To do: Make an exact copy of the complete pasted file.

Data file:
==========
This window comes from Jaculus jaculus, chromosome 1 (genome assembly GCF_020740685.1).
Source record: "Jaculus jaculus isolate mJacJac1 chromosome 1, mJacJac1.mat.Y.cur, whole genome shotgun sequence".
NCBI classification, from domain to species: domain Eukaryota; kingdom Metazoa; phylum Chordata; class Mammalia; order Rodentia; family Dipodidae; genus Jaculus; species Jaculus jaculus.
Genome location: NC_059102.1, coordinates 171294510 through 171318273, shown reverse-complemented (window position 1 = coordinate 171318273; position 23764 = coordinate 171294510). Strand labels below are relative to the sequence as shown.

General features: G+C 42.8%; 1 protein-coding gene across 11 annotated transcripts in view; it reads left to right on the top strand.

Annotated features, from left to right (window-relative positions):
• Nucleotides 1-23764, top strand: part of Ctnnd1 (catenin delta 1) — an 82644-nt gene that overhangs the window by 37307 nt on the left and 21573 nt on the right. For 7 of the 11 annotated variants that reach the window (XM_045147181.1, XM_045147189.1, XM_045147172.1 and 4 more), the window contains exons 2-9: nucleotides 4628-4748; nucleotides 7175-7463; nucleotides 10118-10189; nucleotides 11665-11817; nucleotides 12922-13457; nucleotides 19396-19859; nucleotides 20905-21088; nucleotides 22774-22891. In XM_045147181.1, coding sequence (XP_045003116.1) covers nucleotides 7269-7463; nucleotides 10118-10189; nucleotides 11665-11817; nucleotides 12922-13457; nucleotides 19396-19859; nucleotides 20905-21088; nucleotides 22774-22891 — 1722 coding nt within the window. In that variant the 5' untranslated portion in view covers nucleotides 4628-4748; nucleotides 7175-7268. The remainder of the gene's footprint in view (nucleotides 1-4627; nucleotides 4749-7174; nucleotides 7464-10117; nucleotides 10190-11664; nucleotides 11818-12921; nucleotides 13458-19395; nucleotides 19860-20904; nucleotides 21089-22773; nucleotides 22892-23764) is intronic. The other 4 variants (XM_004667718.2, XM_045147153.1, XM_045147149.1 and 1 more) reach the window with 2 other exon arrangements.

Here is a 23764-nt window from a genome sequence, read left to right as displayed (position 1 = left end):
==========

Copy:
This window comes from Jaculus jaculus, chromosome 1 (genome assembly GCF_020740685.1).
Source record: "Jaculus jaculus isolate mJacJac1 chromosome 1, mJacJac1.mat.Y.cur, whole genome shotgun sequence".
NCBI classification, from domain to species: domain Eukaryota; kingdom Metazoa; phylum Chordata; class Mammalia; order Rodentia; family Dipodidae; genus Jaculus; species Jaculus jaculus.
Genome location: NC_059102.1, coordinates 171294510 through 171318273, shown reverse-complemented (window position 1 = coordinate 171318273; position 23764 = coordinate 171294510). Strand labels below are relative to the sequence as shown.

General features: G+C 42.8%; 1 protein-coding gene across 11 annotated transcripts in view; it reads left to right on the top strand.

Annotated features, from left to right (window-relative positions):
• Nucleotides 1-23764, top strand: part of Ctnnd1 (catenin delta 1) — an 82644-nt gene that overhangs the window by 37307 nt on the left and 21573 nt on the right. For 7 of the 11 annotated variants that reach the window (XM_045147181.1, XM_045147189.1, XM_045147172.1 and 4 more), the window contains exons 2-9: nucleotides 4628-4748; nucleotides 7175-7463; nucleotides 10118-10189; nucleotides 11665-11817; nucleotides 12922-13457; nucleotides 19396-19859; nucleotides 20905-21088; nucleotides 22774-22891. In XM_045147181.1, coding sequence (XP_045003116.1) covers nucleotides 7269-7463; nucleotides 10118-10189; nucleotides 11665-11817; nucleotides 12922-13457; nucleotides 19396-19859; nucleotides 20905-21088; nucleotides 22774-22891 — 1722 coding nt within the window. In that variant the 5' untranslated portion in view covers nucleotides 4628-4748; nucleotides 7175-7268. The remainder of the gene's footprint in view (nucleotides 1-4627; nucleotides 4749-7174; nucleotides 7464-10117; nucleotides 10190-11664; nucleotides 11818-12921; nucleotides 13458-19395; nucleotides 19860-20904; nucleotides 21089-22773; nucleotides 22892-23764) is intronic. The other 4 variants (XM_004667718.2, XM_045147153.1, XM_045147149.1 and 1 more) reach the window with 2 other exon arrangements.

Here is a 23764-nt window from a genome sequence, read left to right as displayed (position 1 = left end):